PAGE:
By some accounts a champion of female independence, playwright Lillian Hellman (1905-1984), crafted some of the most searingly honest plays ever produced by an American writer, beginning with her debut, the heart-wrenching 1934 drama The Children’s Hour (which was inspired by a true story). The play tells the story of two women who work hard to make their dream of creating a successful school for girls a reality. Their dreams are dashed as Mary, a malicious child, creates a lie claiming that the women are lovers. As the rumor spreads and society turns against them, the school is abandoned and the two women’s lives destroyed. Hellman’s play is a moving story of the devastating effects of a lie and the consequences of bigotry. An innocent woman takes her own life, and a prejudiced society thereafter has her blood on its hands.
The Children’s Hour was a very controversial play when it was originally performed, being banned in Boston, London, and Chicago on account of the subject matter of homosexuality. Producers did not believe that American audiences were ready for the supposed lesbian relationship found in this play. Instead, in 1936, they released These Three, an altered version of Hellman’s play. Although Hellman herself wrote the screenplay, and although many of the scenes are nearly identical to those in The Children’s Hour, much of the story’s strength is lost because of the changes that were required due to the rules of the Production Code. Unlike the original play (and the film version of The Children’s Hour later produced in 1961), These Three is centered around a rumor of a heterosexual love triangle. Karen and Joe are in love, but in this version, Martha is secretly in love with Joe as well.
THESE THREE (1936)
These Three lacks the passion evoked in The Children’s Hour. The 1936 version begins with the college graduation ceremony of Karen (Merle Oberon) and Martha (Miriam Hopkins, who would later appear in the 1961 film as Martha’s Aunt Lily). We see a hasty, seemingly spontaneous idea between the two to start a school for girls:
Karen: “What are you going to do?”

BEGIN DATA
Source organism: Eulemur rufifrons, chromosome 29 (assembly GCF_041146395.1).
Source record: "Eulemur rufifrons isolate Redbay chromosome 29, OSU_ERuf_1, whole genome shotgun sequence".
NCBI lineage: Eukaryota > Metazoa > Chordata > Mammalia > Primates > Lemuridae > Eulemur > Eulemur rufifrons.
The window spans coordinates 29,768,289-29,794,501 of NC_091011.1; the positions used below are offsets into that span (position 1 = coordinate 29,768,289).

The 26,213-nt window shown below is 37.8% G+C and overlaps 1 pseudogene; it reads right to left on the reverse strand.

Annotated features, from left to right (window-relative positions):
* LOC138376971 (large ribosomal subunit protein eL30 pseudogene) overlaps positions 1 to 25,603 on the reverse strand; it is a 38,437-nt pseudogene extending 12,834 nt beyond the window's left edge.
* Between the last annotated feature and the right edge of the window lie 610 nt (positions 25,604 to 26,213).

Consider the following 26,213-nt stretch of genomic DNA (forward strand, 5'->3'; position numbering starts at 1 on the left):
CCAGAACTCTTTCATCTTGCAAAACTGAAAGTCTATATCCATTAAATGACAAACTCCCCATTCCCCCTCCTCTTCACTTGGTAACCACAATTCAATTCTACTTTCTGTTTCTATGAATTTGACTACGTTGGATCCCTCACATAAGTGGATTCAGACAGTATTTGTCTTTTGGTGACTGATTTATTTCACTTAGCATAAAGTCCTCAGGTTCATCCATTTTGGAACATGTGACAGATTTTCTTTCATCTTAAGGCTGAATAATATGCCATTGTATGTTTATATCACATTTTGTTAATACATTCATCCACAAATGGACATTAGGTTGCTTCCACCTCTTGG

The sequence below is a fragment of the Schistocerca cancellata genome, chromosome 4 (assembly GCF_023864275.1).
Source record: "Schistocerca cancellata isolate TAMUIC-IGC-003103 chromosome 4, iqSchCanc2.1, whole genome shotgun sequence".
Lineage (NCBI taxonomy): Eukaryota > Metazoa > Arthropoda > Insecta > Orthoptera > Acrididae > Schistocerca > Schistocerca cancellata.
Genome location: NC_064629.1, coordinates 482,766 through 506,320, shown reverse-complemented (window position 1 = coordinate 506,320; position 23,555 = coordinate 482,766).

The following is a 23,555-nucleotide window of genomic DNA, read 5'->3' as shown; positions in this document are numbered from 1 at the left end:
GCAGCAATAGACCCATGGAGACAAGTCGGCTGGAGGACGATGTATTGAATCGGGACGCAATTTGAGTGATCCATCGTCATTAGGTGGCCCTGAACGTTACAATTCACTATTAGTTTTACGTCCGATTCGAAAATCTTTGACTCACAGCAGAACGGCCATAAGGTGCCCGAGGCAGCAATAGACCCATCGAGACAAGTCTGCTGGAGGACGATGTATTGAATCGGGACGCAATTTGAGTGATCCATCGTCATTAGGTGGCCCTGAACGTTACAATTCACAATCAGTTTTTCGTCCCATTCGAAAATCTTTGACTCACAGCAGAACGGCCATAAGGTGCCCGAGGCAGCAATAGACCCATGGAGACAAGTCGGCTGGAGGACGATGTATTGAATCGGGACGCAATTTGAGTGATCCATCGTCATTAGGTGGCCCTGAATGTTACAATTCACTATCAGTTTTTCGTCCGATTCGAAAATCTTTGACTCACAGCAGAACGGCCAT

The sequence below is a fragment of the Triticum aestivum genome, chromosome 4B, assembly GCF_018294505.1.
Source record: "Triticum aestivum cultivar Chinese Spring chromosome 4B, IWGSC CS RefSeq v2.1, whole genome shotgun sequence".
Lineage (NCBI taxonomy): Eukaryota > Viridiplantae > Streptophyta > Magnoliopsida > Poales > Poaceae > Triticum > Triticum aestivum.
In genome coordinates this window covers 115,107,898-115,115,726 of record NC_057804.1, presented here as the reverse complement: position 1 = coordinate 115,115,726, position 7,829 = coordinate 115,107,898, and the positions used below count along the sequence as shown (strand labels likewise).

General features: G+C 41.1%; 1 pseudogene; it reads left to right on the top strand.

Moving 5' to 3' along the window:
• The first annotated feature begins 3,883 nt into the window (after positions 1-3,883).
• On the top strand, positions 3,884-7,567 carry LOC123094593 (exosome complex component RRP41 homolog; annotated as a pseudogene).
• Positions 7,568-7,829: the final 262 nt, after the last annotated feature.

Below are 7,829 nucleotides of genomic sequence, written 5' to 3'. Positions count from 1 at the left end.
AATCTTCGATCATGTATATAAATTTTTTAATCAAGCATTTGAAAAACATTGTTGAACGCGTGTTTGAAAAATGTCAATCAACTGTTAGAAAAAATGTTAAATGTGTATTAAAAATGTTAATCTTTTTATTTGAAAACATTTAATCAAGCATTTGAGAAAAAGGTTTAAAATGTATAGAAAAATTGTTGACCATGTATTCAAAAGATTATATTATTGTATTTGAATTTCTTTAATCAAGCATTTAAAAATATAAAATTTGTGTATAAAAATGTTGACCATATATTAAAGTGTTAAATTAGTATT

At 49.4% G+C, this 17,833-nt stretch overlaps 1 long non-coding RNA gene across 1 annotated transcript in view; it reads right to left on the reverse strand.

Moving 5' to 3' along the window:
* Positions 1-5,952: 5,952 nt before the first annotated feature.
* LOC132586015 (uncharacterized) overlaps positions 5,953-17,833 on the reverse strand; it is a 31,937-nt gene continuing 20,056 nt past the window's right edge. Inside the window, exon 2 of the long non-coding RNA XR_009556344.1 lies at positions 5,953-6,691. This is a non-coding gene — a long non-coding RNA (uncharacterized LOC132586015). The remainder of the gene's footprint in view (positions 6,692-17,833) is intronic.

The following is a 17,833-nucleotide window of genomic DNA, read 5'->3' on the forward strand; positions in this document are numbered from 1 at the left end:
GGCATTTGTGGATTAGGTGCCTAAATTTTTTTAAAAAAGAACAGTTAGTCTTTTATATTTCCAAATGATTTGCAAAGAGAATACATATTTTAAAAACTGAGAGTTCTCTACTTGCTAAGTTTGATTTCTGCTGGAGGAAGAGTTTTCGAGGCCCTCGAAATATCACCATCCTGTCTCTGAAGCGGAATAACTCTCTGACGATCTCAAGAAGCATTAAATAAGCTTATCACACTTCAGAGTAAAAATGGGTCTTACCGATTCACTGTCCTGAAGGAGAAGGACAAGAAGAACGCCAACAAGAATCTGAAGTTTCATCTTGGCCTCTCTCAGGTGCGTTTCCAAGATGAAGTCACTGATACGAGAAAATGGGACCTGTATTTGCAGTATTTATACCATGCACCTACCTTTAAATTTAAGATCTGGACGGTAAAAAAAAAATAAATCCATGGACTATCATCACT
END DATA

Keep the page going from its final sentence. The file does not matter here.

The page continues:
Martha: “I don’t know; teach somewhere I guess, if I can get a job.”
Karen: “Do you think I could teach?”
Martha: “Maybe we could find someplace together. Two well-educated young women, also neat and clean, wish position.”
Karen: “Martha, that farm of mine. I haven’t seen it in years, but it’s a lovely old place. I used to spend my summers there when I was a little girl. We could go there. Why not? Why shouldn’t we? We could work there … Martha, we might start a school, something of our own. We’d be good at it, too.”
In the next scene, the two women travel to the house that Karen has inherited from her grandmother. They find it in a dilapidated state, full of rats and bees. It is in this scene that we first meet Dr. Joe (Joel McCrea). He is in the process of tearing down the roof and ridding the house of bees. He explains that, on his days off from the hospital, he comes to the old house to make repairs, simply because he likes the house. He is not the owner, nor does he have any ties to the family or house. Nonetheless, somehow he (a complete stranger to the women) is able to convince Martha and Karen to restore the old house in order to start their school:
Joe: “You know, my place was just as bad as this, but it didn’t cost much to fix it. Much less than you’d think. Borrow a little money from the bank, and it’s fun doing it. So much fun I’d like to start all over again … You know, I used to do an operation at the hospital and then run home to paint the left side of the house.”
Martha: “We wouldn’t starve anyway, Karen, we’d always have free honey.”
Joe: “And free help. I’m a good carpenter, a good house painter, and good plumber.”